(Santa Ana, Calif., Feb. 08, 2007) The Fair Housing Council of Orange County announced today that the non-profit agency has reached a $15,000 settlement in a housing discrimination case against the owner and onsite manager of the Palais Apartments, as well as Paolos Property Management, the company that manages the 28-unit complex in Anaheim, California.
The complaint was filed by Eva Rico and her 3 children and alleges that Paolos Property Management and the property on-site manager, Rufino Madera, discriminated against families with children by imposing overly restrictive rules that prevented the children from playing outside and being outside their units. In addition, prospective applicants were questioned by the manager about how many children were in the family and notified the complex had restrictions that applied to all children living in the complex.
The complaint also alleges that the on-site manager would continually harass the children, insisted that there be no playing, balls or yelling outside, and would turn on the sprinklers to prevent the children from playing on the grass. Rico first contacted the Fair Housing Council in May 2005 and the nonprofit agency investigated the complaint over a 6 month period and sent testers posing as potential tenants to the property. The testers with children were questioned by the onsite manager about the number of children in their family and told that children were not allowed to play outside, run in the hallways or play ball in the complex. The Fair Housing Council completed the investigation and found there was sufficient evidence of housing discrimination to file complaints with the Department of Fair Employment and Housing (DFEH) as well as the federal Department of Housing and Urban Development. Because owners are responsible for the actions of their employees under fair housing laws, the charges name E. Gerald Sellers, the owner of the complex, as well as Paolos Property Management and its on-site manager Rufino Madera also known as Johnny Madera.
DFEH conducted its own investigation and facilitated settlement discussions which culminated in Paolos Property Management and its owner agreeing, with no admission of liability or wrongdoing, to pay a total of $15,000 in damages, abide by all fair housing laws, and bring its rules and policies into compliance with state and federal fair housing laws. Under the terms of the settlement, Paolos Property Management and all employees who have contact with tenants at the property must, for the next five years, attend fair housing training conducted by the Fair Housing Council. In addition, Paolos Property Management will provide fair housing pamphlets to current and prospective residents, and post fair housing signs in the leasing office.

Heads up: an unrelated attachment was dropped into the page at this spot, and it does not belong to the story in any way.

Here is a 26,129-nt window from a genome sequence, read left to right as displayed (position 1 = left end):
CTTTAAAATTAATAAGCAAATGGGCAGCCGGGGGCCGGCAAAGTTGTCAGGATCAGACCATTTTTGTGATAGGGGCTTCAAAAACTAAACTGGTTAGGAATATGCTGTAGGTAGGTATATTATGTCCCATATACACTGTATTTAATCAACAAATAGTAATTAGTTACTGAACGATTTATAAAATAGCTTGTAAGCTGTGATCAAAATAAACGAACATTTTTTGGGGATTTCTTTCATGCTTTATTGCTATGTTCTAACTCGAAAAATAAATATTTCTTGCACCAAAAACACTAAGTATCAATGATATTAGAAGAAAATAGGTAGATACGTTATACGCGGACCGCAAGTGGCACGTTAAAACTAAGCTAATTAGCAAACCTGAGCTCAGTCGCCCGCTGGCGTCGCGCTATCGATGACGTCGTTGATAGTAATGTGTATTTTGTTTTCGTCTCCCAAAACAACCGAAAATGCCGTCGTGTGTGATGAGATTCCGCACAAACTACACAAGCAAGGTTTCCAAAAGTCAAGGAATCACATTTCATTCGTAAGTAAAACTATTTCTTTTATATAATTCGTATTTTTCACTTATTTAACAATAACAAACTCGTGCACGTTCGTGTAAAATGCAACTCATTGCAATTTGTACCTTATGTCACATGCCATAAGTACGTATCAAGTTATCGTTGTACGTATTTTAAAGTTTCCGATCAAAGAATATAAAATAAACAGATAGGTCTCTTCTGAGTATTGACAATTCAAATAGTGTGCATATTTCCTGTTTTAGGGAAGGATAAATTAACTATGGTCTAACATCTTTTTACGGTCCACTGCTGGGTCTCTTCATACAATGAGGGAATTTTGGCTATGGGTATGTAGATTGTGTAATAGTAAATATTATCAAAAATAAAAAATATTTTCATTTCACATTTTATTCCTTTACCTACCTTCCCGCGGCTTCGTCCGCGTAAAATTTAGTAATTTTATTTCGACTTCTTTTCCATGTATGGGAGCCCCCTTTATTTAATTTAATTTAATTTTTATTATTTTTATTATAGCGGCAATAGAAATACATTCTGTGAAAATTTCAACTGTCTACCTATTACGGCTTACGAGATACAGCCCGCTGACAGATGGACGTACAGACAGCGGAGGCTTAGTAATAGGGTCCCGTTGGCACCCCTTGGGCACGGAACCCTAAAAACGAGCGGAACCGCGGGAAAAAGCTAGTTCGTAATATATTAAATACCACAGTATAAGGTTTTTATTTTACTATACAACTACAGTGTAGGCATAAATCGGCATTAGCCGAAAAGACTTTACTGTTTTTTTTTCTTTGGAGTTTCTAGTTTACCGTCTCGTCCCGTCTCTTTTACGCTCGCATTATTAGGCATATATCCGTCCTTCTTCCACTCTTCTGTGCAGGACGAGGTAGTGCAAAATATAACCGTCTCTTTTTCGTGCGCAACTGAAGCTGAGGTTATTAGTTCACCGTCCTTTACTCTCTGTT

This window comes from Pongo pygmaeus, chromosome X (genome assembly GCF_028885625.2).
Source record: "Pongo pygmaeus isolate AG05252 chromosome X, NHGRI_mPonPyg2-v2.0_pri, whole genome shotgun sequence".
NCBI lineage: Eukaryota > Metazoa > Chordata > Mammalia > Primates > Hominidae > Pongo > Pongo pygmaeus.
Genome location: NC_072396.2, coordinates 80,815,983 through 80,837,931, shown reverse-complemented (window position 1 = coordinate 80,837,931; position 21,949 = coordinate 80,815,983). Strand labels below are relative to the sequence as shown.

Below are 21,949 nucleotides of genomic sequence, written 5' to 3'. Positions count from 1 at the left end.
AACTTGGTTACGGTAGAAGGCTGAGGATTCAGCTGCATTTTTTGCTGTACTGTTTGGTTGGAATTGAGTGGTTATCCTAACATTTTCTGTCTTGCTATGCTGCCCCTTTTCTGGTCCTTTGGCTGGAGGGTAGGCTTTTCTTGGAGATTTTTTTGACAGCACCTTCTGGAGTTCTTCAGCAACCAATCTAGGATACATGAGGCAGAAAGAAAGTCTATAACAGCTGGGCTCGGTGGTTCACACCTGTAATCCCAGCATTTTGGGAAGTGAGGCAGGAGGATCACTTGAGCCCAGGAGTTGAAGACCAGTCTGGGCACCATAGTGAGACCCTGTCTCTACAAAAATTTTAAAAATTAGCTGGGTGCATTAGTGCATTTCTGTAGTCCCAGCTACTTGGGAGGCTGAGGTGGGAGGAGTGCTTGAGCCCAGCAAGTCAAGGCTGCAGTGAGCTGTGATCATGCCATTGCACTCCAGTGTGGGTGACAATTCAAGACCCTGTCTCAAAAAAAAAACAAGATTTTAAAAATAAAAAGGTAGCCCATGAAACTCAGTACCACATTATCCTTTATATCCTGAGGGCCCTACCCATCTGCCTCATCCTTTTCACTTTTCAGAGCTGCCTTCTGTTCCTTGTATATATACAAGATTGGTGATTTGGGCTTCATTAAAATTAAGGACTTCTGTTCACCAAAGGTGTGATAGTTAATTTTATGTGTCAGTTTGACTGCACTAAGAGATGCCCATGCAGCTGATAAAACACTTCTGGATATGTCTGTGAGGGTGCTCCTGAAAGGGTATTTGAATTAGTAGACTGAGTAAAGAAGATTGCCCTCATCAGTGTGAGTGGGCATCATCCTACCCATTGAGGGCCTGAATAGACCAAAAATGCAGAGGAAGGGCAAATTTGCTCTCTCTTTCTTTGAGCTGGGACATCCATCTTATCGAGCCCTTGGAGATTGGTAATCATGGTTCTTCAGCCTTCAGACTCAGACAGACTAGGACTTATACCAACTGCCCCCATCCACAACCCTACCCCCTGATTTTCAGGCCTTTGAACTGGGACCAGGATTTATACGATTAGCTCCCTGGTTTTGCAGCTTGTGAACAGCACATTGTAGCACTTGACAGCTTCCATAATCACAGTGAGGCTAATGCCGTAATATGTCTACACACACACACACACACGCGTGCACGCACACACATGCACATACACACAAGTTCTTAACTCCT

"We have seen a rise in housing discrimination cases where managers are enforcing unlawful, overly restrictive rules and regulations that are specifically geared toward children and families with children that violate fair housing laws, said Elizabeth Pierson, president and CEO of the Fair Housing Council of Orange County. Rules that are directed only at children must be directly related to health and safety and they must be the least restrictive means of addressing the health and safety concern, she said. We recommend all managers and leasing agents attend fair housing training to learn how to properly implement rules that comply with fair housing laws.
This case again demonstrates the value of the DFEHs partnership with local fair housing councils. The DFEH commends the work of the Fair Housing Council of Orange County in referring the victims to the DFEH and assisting in resolving this case, commented DFEH Director Suzanne M. Ambrose. California housing providers must take care to adopt rules and regulations that do not have the effect of denying equal terms, conditions and privileges of housing to families with children, thereby violating the Fair Employment and Housing Act and subjecting them to liability.
The Fair Housing Council of Orange County is a private, nonprofit organization formed in 1965 in the wake of the civil rights movement that resulted in the Civil Rights Act of 1964. The agency incorporated in 1968, the same year that Congress extended civil rights protections to cover housing with the adoption of the Fair Housing Act. Under the direction of a 16 member volunteer board of directors and with a paid staff of 16, the agency works to fulfill a mission of fostering diversity and eliminating housing discrimination in Orange County. Contracting with local governments to provide fair housing services to all Orange County residents, the agency provides comprehensive community and industry education, individual counseling, mediation, low-cost advocacy and handles more than 550 issues concerning housing discrimination each year. The Fair Housing Council also recently expanded it programs to include comprehensive education programs for housing providers, property managers, lenders and real estate professionals. For more information, call 800/698-FAIR or 714/569-0823 or visit www.fairhousingoc.org.
The DFEH enforces laws prohibiting discrimination in employment, housing, public accommodations and acts of hate violence. Further information about the DFEH and its services may be obtained by visiting the Departments web site at www.dfeh.ca.gov or calling (800) 884-1684. Housing discrimination complaints may be filed with the DFEH by calling (800) 233-3212.